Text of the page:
.68/.32

The National Highway Traffic Safety Administration does side impact tests on new vehicles. In this test, which crashes the vehicle into a flat barrier at 38.5 MPH and into a post at 20 MPH, results indicate that the Mercedes C-Class Sedan is safer than the Chevrolet Impala:

C-Class

Impala

Front Seat

STARS

5 Stars

4 Stars

Chest Movement

1 inches

1.3 inches

Abdominal Force

147 G’s

180 G’s

Into Pole

STARS

5 Stars

5 Stars

Max Damage Depth

12 inches

13 inches

HIC

248

315

New test not comparable to pre-2011 test results. More stars = Better. Lower test results = Better.

For its top level performance in IIHS driver and passenger-side small overlap frontal, moderate overlap frontal, side impact, roof strength and head restraint tests, with its optional front crash prevention system, and its headlight’s “Good” rating, the Insurance Institute for Highway Safety grants the C-Class Sedan its highest rating: “Top Pick Plus” for 2019, a rating granted to only 54 vehicles tested by the IIHS. The Impala was not even a standard “Top Pick” for 2016.

Warranty

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The C-Class Sedan comes with a full 4-year/50,000-mile basic warranty, which covers the entire car and includes 24-hour roadside assistance. The Impala’s 3-year/36,000-mile basic warranty expires 1 year and 14,000 miles sooner.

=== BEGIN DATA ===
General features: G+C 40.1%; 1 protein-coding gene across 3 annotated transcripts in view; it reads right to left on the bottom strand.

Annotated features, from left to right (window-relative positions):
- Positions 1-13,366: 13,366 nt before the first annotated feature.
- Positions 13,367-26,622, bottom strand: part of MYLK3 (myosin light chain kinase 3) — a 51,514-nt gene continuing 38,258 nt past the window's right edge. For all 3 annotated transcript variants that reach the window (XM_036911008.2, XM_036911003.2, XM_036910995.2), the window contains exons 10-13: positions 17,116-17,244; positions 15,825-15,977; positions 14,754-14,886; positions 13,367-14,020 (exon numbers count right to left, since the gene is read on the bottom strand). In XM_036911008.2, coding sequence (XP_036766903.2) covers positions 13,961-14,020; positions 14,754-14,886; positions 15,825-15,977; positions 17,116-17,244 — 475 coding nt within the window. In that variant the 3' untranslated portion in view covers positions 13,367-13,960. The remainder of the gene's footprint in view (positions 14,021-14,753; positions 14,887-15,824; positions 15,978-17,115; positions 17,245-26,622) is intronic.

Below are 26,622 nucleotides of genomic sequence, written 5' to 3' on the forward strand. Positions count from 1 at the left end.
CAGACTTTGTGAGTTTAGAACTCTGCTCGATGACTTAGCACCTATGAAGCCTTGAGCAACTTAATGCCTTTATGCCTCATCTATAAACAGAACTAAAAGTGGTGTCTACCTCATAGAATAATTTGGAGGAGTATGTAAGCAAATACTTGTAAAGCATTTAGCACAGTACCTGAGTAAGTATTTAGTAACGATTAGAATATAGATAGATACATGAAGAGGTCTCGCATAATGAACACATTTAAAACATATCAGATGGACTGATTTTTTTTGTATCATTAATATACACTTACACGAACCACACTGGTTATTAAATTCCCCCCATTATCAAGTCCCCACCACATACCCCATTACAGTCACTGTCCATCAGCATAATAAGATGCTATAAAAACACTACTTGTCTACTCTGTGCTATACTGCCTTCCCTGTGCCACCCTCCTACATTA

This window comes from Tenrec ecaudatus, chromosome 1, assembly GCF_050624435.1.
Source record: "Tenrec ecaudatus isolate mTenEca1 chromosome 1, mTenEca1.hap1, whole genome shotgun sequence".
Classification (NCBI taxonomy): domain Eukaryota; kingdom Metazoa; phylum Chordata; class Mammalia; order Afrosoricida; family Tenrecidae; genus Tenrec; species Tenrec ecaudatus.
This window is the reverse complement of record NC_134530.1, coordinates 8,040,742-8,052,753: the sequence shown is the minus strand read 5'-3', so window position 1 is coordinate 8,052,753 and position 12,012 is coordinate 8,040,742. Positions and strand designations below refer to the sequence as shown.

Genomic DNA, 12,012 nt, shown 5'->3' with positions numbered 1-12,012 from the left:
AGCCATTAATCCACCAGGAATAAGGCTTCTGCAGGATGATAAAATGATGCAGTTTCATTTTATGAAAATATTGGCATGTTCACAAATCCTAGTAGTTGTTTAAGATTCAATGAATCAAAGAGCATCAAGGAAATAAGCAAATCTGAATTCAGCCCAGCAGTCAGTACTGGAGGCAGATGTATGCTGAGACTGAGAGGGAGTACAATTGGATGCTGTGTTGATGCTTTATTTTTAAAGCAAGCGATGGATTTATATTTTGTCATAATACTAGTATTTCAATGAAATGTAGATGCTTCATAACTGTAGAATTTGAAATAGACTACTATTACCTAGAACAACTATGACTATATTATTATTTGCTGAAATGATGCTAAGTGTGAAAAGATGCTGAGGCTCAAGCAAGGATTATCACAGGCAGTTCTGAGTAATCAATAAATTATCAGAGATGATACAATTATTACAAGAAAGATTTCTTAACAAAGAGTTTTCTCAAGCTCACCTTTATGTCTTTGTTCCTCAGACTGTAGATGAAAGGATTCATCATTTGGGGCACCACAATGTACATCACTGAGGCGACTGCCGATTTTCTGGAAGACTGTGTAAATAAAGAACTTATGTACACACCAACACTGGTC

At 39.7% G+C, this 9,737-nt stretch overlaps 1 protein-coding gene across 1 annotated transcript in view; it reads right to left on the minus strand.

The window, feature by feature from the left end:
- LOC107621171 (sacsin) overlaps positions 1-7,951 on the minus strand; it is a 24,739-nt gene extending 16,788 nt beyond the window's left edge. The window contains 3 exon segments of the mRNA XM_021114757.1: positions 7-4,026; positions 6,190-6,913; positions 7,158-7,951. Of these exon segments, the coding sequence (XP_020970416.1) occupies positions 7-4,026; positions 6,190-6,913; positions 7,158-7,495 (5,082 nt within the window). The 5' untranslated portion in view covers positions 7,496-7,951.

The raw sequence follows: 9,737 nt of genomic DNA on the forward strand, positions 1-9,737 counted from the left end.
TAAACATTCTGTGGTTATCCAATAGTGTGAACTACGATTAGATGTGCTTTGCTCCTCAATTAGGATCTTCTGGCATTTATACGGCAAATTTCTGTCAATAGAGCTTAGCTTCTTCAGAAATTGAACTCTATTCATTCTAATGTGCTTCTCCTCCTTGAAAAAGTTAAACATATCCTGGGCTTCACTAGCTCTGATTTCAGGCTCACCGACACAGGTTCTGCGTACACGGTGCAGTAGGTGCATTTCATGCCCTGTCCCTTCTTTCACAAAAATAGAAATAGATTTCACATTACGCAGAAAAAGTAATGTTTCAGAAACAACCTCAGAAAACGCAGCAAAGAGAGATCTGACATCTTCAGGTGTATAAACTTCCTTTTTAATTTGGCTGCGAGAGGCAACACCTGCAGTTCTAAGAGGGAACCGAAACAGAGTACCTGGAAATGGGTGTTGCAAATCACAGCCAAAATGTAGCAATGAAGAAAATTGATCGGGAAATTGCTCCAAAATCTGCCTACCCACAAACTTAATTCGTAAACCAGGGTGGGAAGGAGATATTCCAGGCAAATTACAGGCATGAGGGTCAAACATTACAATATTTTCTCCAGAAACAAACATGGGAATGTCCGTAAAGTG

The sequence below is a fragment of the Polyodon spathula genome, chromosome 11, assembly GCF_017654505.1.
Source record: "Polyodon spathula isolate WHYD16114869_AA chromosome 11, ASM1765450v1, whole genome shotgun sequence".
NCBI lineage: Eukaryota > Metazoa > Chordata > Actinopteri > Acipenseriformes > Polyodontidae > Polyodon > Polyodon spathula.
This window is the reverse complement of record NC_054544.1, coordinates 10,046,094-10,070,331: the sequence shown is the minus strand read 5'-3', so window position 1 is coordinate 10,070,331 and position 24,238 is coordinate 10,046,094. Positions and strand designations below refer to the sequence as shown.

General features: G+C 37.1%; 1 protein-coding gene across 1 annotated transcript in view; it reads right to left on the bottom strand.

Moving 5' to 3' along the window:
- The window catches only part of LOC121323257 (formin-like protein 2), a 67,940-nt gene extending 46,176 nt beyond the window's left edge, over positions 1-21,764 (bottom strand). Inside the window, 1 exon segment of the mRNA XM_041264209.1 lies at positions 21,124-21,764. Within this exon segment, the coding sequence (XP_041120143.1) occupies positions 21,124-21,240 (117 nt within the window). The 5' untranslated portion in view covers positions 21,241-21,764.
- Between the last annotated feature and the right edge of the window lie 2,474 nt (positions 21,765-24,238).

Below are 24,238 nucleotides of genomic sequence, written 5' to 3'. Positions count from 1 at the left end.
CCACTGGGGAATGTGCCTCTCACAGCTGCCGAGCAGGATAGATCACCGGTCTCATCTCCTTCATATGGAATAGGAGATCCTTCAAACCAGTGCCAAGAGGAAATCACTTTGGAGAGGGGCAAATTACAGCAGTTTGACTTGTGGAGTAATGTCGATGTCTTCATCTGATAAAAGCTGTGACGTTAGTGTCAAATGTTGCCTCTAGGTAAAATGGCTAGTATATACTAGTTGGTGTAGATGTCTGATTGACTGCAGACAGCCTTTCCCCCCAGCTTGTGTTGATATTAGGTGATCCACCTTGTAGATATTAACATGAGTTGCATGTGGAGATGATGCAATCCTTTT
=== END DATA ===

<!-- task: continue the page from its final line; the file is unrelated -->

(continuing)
The C-Class Sedan’s corrosion warranty is unlimited miles longer than the Impala’s (unlimited vs. 100,000 miles).

Reliability

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To reliably start during all conditions and help handle large electrical loads, the C-Class Sedan has a standard 800-amp battery. The Impala’s 512-amp battery isn’t as powerful.

From surveys of all its subscribers, Consumer Reports’ December 2019 Auto Issue reports that Mercedes vehicles are more reliable than Chevrolet vehicles. Consumer Reports ranks Mercedes 4 places higher in reliability than Chevrolet.

Engine

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The C-Class Sedan’s 2.0 turbo 4-cylinder produces 9 lbs.-ft. more torque (273 vs. 264) than the Impala’s 3.6 DOHC V6.

Fuel Economy and Range

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On the EPA test cycle the C-Class Sedan gets better fuel mileage than the Impala:

MPG

C-Class Sedan

RWD

2.0 turbo 4-cyl.

24 city/35 hwy

AWD

2.0 turbo 4-cyl.

23 city/33 hwy

Impala

FWD

3.6 DOHC V6

19 city/28 hwy

Flex-Fuel 3.6 DOHC V6

18 city/28 hwy

In heavy traffic or at stoplights the C-Class Sedan’s engine automatically turns off when the vehicle is stopped, saving fuel and reducing pollution. The engine is automatically restarted when the driver gets ready to move again. (Start/Stop isn’t accounted in present EPA fuel mileage tests.) The Impala doesn’t offer an automatic engine start/stop system.

Transmission

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A nine-speed automatic is standard on the Mercedes C-Class Sedan, for better acceleration and lower engine speed on the highway. Only a six-speed automatic is available for the Impala.